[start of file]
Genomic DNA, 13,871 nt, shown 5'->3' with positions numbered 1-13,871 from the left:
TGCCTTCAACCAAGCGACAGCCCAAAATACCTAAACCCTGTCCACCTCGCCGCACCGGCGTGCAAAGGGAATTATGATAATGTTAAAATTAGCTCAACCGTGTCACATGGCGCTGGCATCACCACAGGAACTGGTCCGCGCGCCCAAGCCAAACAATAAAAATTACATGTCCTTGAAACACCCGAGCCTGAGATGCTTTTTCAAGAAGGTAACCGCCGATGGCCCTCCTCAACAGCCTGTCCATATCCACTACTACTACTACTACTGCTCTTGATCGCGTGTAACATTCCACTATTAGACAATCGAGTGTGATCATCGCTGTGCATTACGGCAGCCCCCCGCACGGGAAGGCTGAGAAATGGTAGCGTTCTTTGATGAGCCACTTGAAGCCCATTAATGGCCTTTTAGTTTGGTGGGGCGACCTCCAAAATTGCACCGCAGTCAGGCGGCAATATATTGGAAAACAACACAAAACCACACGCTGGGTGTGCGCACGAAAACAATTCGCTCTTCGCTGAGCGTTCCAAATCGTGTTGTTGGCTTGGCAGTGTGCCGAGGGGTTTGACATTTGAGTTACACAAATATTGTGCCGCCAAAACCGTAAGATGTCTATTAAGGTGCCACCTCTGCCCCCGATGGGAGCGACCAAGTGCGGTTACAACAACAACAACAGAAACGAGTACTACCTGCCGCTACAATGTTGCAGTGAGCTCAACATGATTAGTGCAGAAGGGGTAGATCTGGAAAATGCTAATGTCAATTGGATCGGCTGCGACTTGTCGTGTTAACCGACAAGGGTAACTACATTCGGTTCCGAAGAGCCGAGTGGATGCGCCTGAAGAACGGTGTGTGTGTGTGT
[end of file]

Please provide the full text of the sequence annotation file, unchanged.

Genomic DNA, 13,871 nt, shown 5'->3' with positions numbered 1-13,871 from the left:
TGCCTTCAACCAAGCGACAGCCCAAAATACCTAAACCCTGTCCACCTCGCCGCACCGGCGTGCAAAGGGAATTATGATAATGTTAAAATTAGCTCAACCGTGTCACATGGCGCTGGCATCACCACAGGAACTGGTCCGCGCGCCCAAGCCAAACAATAAAAATTACATGTCCTTGAAACACCCGAGCCTGAGATGCTTTTTCAAGAAGGTAACCGCCGATGGCCCTCCTCAACAGCCTGTCCATATCCACTACTACTACTACTACTGCTCTTGATCGCGTGTAACATTCCACTATTAGACAATCGAGTGTGATCATCGCTGTGCATTACGGCAGCCCCCCGCACGGGAAGGCTGAGAAATGGTAGCGTTCTTTGATGAGCCACTTGAAGCCCATTAATGGCCTTTTAGTTTGGTGGGGCGACCTCCAAAATTGCACCGCAGTCAGGCGGCAATATATTGGAAAACAACACAAAACCACACGCTGGGTGTGCGCACGAAAACAATTCGCTCTTCGCTGAGCGTTCCAAATCGTGTTGTTGGCTTGGCAGTGTGCCGAGGGGTTTGACATTTGAGTTACACAAATATTGTGCCGCCAAAACCGTAAGATGTCTATTAAGGTGCCACCTCTGCCCCCGATGGGAGCGACCAAGTGCGGTTACAACAACAACAACAGAAACGAGTACTACCTGCCGCTACAATGTTGCAGTGAGCTCAACATGATTAGTGCAGAAGGGGTAGATCTGGAAAATGCTAATGTCAATTGGATCGGCTGCGACTTGTCGTGTTAACCGACAAGGGTAACTACATTCGGTTCCGAAGAGCCGAGTGGATGCGCCTGAAGAACGGTGTGTGTGTGTGT